After completing the Tutorial on “Band Pass and Sample Rate” (link shown below) it is obvious that the real-time sample rate of the Nano is much more limiting than it’s analog bandwidth capability. Having this equivalent sampling function would greatly expand the oscilloscope capabilities for repeating waveforms.
The “B&K Precision Oscilloscope Guide”, listed below, pages 22 & 23 explains (in high level) the equivalent sampling process. This reference explains the use of a sweep ramp for the sample delay, but microprocessor timing delays could be easily implemented for this application.
I see two obstacles for implementation; memory storage for the equivalent samples, and incremental time delays smaller than 1us.
I would guess that the current memory sample buffer could be broken into two sections (and/or possibly expanded), with the real-time samples using one section and the equivalent time sample results using the other section. The screen display would use the equivalent buffer section. The incremental sample time-delay would be controlled by the microprocessor.
This is just food for thought for DSO Nano enhancement through firmware. Those intimate with the hardware and software can explain if this is possible or not.
Thanks for the reference. Here are some thoughts on how I think this would apply to the DSO Nano.
Hardware as explained in the document is quite old-school and somewhat of a hybrid. The DSO model uses digital circuitry for data acquisition with output to an analog CRT display. DSO’s today (including the Nano) use an LCD and so is digital all the way. Despite the design difference however, equivalent time sampling as a signal enhancement methodology would still apply.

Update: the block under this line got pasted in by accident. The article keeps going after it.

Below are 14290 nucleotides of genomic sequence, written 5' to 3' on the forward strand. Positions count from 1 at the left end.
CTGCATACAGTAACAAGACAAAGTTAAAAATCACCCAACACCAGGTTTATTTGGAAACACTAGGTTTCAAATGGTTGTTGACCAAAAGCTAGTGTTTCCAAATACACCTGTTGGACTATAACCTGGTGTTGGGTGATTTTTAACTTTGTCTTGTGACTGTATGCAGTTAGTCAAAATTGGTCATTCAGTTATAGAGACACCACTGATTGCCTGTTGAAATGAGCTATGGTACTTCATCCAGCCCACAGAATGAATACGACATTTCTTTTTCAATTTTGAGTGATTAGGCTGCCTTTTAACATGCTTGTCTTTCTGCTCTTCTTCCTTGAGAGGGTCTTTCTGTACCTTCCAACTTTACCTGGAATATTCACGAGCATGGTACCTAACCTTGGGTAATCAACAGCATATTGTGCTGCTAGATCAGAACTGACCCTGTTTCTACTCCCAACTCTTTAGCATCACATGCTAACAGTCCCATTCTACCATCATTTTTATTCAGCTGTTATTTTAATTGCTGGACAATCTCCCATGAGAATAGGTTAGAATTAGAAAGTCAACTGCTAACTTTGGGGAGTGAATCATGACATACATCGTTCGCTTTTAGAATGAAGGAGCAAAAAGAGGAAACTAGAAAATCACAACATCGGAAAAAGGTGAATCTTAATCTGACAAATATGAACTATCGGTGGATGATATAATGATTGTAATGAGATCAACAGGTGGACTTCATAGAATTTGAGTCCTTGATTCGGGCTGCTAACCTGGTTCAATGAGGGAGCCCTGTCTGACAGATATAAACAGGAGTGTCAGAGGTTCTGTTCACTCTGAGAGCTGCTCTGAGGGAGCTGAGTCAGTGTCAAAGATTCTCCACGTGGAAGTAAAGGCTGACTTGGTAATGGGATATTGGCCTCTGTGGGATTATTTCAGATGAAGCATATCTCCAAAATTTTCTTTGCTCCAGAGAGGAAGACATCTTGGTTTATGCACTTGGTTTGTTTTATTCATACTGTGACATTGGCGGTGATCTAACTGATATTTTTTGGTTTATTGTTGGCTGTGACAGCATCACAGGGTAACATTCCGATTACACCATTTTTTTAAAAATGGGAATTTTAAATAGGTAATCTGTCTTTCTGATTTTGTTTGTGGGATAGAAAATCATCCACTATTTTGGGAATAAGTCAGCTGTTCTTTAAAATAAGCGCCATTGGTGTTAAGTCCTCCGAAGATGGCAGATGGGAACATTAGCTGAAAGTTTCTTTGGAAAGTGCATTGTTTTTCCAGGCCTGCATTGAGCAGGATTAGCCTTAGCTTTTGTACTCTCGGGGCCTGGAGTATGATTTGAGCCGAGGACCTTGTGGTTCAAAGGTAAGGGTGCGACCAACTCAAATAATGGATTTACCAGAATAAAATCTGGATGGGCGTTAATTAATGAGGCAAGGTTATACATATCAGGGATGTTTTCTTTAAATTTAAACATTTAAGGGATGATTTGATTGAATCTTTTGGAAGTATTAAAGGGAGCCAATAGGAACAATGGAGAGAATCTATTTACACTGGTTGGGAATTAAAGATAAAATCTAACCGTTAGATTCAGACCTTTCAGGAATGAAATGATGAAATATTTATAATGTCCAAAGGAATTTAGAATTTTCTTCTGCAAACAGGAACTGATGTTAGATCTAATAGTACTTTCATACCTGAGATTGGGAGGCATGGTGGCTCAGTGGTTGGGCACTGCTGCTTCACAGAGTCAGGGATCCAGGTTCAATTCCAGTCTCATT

The analog digital converter (ADC) used by the Nano Cortex uC is of the successive approximation type. Each sample point is converted to a digital voltage equivalent in 14 steps. One step is used for sample and hold (a capacitor is charged from the ADC input) and then another 12 steps is used to compare this to a reference voltage for a successively higher resolution value (12 bits). The remaining step is needed for housekeeping (prepare for next sample, move data to registers, trigger interrupts, trigger DMA and so forth).
The actual sample and hold time would represent the smallest sweep delay we could use. This suggests that we should be able to increase (equivalent) sampling rate to at least 14 times the current rate (14Ms/s) for repetitive waveforms. A complete sampling cycle would then be assembled from 14 separate, sequential acquisitions successively phase delayed by 1/14 of the actual sampling frequency. I don’t see and blocking issues in terms of time-keeping or RAM to do this and thus so far so good.
Unfortunately there is a show stopper. We need to synchronize the sweep to a fixed point of the waveform cycle (such as a rising edge). For this we would need the equivalent of a hardware trigger (e.g. an analog comparator) and this is missing from the Nano design. Without this synchronization, we will not be able to correlate the delayed sweep (the 14 stubs) to a position within the actual waveform cycle.
A related methodology used for signal enhancement is the Nyquist sampling theorem.
If we apply this technique, usable bandwidth could be increased up towards half the sampling frequency. This suggests that we could synthesize an accurate representation of input waveforms up towards 500 kHz. Implementing this however is a non-trivial exercise and it is still a somewhat modest enhancement. For someone interested in exploring the underlying potential however it may be a worthy case.